A member of this commission was Prince Joseph of Saxony-Hildburghausen, "Generalfeldzeugmeister" of his Majesty and former commander of the Reichs Army in the Seven Years War.

On August 19th 1779, a large fire destroyed a third of the town and the old town church St Lorenz. With joint endeavour and the support of the "Vormundschaftsregent" (guardianship regent) Prince Joseph the buildings including the church were rebuilt until 1785 following a unified construction plan and still shape the eastern part of town and the market square today.

During the reign of the last Duke of Hildburghausen Friedrich (1787 - 1826) and his beautiful wife Charlotte of Mecklenburg-Strelitz, cultural life in the small town reached its highpoint. Numerous poets and artists spent time there leading to the town’s nickname "Klein-Weimar" (Little Weimar).
A daughter of the Duke, Therese (see picture below) married the Bavarian crown prince Ludwig, the future King Ludwig I. in 1810.

The origin of today’s Octoberfest can be found in the festivities surrounding their wedding in Munich.

A mystery which remains to be solved completely to this day began in 1807 with the arrival of the mysterious "Dark Count Couple" ("Dunkelgrafenpaar") in Hildburghausen. They lived a very reclusive life here until 1810, when they moved to nearby Eishausen. The lady’s grave, she died in 1837, can still be found at the Stadtberg (town mountain). It is considered highly likely today, that she was the daughter of King Louis XVI of France and his wife Marie Antoinette.

Hildburghausen’s history as a residence town ended in 1826. Following a redistribution of the saxon-ernestine counties the duchy was merged with Saxony-Meiningen and the last Duke Friedrich moved to Altenburg.

This painful loss though, was slightly alleviated when Joseph Meyer (see picture below) moved his Bibliographical Institute from Gotha to Hildburghausen in 1828.

The first edition of "Meyer’s Conversation Lexicon" was published here along with many other works between 1840 and 1855.

Run by Joseph Meyer and his son Hermann, the Bibliographical Institute became one of the most successful and influential publishing houses of the 19th century.

Well-known publications other than the lexicon included the "Groschenbibliothek" ("penny library"), a precursor of the Reclam books, the "Universe" with its beautiful steel engravings and of course "Brehm’s Animal Life".

After the Bibliographical Institute moved away to the book town Leipzig in 1874, none of the remaining small industrial companies managed to become influencial for the national market development.

Worth mentioning here are two companies, namely the doll factory of Andreas Voit (later Ernst Conrad) which possibly was the first company to manufacture doll heads made of papermâché in 1814 and the "Fabrik für kondensierte Suppen" (factory for condensated soups) founded in 1870 by Rudolf Scheller, the inventor of instant soup and the bouillon cube.

Hildburghausen nonetheless, remained a town of schools and administration.
It definitively became the "Town of Schools" when Wilhelm Rathke relocated his "Technikum" from Sondershausen to Hildburghausen in 1879. The number of student increased steadily so that a new Technikum had to be built at the canal of the palace garden in 1896.

Though the increase of students boosted the revenues of the numerous local taverns around 1900, they were also known for playing pranks and causing trouble.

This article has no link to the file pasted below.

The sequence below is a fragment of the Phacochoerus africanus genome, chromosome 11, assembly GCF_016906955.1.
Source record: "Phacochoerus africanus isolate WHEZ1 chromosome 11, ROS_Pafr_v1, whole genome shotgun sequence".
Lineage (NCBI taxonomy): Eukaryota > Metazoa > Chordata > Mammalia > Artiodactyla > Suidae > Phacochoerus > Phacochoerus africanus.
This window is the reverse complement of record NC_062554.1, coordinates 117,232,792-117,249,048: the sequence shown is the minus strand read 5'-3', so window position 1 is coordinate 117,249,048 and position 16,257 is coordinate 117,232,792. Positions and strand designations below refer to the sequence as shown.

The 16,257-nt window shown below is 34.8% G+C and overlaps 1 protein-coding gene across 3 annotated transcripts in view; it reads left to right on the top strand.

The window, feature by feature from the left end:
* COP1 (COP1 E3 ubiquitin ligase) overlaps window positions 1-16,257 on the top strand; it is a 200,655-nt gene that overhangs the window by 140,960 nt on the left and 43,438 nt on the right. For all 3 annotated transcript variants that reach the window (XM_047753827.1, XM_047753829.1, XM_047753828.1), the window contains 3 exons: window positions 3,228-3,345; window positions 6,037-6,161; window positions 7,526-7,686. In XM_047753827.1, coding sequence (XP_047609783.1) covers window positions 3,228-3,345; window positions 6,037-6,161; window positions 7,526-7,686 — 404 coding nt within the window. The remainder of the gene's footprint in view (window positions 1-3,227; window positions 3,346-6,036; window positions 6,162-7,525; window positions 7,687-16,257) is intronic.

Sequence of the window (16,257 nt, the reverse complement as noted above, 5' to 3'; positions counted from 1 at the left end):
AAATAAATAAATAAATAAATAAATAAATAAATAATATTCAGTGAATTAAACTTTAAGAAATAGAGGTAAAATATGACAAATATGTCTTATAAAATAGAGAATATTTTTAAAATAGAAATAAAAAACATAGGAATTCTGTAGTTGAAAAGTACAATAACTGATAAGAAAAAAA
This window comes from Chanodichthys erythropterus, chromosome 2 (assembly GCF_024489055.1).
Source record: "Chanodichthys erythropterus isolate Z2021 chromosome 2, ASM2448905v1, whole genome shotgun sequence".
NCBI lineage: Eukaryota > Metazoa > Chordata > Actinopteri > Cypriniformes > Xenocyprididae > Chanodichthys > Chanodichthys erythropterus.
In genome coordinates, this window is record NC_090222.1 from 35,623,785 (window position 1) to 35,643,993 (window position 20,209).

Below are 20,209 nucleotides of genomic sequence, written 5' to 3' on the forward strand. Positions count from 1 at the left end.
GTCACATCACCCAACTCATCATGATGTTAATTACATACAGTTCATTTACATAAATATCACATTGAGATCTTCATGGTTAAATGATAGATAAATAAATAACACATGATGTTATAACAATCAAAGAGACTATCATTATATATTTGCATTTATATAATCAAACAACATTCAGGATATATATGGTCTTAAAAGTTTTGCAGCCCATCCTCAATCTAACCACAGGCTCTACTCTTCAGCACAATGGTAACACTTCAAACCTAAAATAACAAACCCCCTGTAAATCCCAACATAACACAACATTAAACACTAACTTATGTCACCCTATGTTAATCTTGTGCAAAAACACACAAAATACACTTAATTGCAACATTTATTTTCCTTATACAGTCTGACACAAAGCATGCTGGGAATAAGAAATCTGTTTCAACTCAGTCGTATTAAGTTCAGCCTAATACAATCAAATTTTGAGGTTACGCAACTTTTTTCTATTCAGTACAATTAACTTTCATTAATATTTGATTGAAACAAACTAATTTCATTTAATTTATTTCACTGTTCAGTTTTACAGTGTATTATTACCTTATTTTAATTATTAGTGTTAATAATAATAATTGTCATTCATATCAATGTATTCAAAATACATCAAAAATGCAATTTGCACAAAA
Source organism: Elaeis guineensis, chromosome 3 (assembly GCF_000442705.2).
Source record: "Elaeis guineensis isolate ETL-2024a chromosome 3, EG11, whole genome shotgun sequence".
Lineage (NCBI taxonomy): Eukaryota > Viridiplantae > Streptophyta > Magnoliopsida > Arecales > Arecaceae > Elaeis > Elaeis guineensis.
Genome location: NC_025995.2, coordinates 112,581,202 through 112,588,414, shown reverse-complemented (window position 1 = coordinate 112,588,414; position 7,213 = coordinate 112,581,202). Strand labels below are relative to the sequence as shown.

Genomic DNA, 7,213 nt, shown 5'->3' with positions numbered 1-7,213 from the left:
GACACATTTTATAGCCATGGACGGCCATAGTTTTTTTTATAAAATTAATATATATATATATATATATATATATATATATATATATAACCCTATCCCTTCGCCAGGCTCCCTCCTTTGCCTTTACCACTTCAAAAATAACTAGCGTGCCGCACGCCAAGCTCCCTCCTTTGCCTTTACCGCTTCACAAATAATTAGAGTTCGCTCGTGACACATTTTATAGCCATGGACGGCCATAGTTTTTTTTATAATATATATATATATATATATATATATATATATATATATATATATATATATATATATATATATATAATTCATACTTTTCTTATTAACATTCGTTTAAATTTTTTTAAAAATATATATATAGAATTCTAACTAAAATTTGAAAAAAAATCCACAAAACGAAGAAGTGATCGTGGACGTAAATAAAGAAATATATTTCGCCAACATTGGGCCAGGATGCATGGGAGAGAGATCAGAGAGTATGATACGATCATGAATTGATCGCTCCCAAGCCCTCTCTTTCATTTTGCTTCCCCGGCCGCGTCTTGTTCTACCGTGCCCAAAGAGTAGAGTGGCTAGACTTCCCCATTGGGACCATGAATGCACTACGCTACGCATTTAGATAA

After World War II the Technikum was not reopened.

Not to be forgotten is the tradition of copper engraving, which developed alongside the Bibliographical Institute. After the Institute left Hildburghausen a few engravers stayed in town and founded numerous copper engraving facilites, which were mainly devoted to cartographic engraving, for example Petters, Metzeroth and Doelecke.

The palace which had been used as barracks since 1867 was shot on fire and heavily damaged when the American troops marched in on April 7th 1945. Its remains were later demolished.
After World War II the district town lay directly by the Zone’s border and was thereby cut off from its historical and natural relation with Franconia and Bavaria which wasn’t restored until the political change in 1989/90.

Exhibition rooms:

First floor:

Second floor:

Historical city hall and Türmerwohnung

With the renovation of the historical town hall of Hildburghausen the possibility arose to take a deeper look into the building’s history. The socalled "Steinhaus" ("Stone House") which had been destroyed in a fire had been built in the middle of the 12th century and served the vassals of the head of the individual county as a fortified housing facility. Preserved floor tiles and remains of ceramics works attest to the surprisingly high comfort of the building.

After Landgrave Balthasar of Thuringia gave the Stone House’s ruin to the citizens of Hildburghausen they rebuilt it into a town hall and an emporium. The butchers and bakers had their stalls on the first floor, the upper floors were used as convention halls for the council and citizens as well as a place for cloth vendors merchants, while the served as a storing place for grains.

The Türmerwohnung had also already been in use at that time. This first town hall building stood until 1572 when Hildburghausen was badly damaged by a hurricane and both the roof and upper floores of the town hall were blown off. Miraculously, tower guard Melchior Sinder and his family of four survived the plunge into the depth.

In 1594 and 1595 the town hall was rebuilt in its present Renaissance form.

The Türmerwohnung has been altered and expanded over the years and is now mainly furnished for museum purposes. The interior takes you back to the days of the last tower guard Louis Fischer who resided there until 1919.